Last month, Seagate announced a disk drive that encrypts whatever data you write to it. Tape vendors have been adding security features to cartridges and library hardware. Other vendors have introduced appliances to encrypt data on its way to disk arrays or tape devices, while still others have created software deployed on application servers to encrypt their output.
Defining a Security Strategy
The increasing diversity of products and approaches has made the IT manager’s job of defining a storage security strategy a difficult one. There is little reliable guidance and few standards to insulate consumers against the inevitable consolidation that will occur within the storage security microcosm. Most IT mavens don’t even know what storage security means, or whether additional security is required if the network and application admins are doing their job to lock out bad guys well ahead of the storage infrastructure.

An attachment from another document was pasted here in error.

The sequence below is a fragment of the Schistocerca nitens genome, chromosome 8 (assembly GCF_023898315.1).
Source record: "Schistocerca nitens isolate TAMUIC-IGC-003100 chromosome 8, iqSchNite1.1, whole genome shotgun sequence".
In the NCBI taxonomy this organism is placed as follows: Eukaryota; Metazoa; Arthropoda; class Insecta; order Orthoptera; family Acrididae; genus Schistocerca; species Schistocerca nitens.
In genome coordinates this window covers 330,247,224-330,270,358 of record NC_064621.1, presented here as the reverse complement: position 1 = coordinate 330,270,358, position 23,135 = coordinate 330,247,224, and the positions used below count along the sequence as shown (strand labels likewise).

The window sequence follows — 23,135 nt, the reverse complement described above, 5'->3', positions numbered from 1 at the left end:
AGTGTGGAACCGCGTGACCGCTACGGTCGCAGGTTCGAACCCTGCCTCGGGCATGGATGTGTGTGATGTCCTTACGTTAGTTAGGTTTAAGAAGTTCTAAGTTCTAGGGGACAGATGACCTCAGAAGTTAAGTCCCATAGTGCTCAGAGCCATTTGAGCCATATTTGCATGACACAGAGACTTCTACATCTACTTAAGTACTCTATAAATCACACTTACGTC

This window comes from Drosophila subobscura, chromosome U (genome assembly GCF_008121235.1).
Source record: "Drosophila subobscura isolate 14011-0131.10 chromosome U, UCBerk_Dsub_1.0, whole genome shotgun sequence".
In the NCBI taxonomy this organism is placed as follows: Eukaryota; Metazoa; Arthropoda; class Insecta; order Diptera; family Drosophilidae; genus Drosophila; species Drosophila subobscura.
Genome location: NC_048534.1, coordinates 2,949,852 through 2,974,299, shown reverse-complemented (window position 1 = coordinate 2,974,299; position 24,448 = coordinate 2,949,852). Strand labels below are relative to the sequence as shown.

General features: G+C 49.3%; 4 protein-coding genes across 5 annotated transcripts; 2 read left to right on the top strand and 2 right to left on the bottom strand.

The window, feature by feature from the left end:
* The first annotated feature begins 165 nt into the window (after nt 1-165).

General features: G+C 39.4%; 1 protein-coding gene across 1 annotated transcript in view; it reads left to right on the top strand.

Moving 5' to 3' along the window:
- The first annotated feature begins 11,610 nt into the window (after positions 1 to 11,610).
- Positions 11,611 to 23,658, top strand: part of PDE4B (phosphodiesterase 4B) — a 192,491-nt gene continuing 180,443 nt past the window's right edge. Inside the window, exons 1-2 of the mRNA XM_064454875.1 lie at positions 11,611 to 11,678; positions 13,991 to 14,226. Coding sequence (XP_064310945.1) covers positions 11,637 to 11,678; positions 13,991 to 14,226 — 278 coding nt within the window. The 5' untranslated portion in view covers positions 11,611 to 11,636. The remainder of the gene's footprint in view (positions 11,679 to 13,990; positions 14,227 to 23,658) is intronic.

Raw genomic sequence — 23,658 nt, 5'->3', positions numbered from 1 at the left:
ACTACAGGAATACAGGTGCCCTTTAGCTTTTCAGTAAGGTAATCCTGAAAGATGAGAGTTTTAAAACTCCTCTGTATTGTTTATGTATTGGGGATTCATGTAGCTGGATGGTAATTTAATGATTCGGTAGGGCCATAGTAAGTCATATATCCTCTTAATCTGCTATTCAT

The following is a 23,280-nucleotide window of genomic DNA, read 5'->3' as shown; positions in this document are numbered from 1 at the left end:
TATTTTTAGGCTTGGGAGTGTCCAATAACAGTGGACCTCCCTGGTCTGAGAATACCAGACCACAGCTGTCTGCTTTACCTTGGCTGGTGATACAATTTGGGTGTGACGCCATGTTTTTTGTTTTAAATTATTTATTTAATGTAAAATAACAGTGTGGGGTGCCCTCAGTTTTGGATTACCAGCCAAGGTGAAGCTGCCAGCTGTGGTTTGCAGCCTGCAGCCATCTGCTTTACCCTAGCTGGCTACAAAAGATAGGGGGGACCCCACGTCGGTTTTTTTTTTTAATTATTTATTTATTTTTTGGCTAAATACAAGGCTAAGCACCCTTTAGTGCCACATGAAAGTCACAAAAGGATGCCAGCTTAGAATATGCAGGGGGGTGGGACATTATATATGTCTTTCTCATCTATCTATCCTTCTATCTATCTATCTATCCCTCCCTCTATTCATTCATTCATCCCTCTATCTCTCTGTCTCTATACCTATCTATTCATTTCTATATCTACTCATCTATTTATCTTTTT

One initiative that showed promise to bringing order to the storage security realm was the Storage Networking Industry Association’s (SNIA) Storage Security Forum under the guidance of LeRoy Budnik. Budnik had successfully driven all of the hypersecretive/hypersensitive storage security vendors to the conference table late last year, and was preparing to wring out a set of best practices for securing data assets in the storage infrastructure when he was unceremoniously replaced. The change of management at SSF has had the predictable outcome: little progress has been made.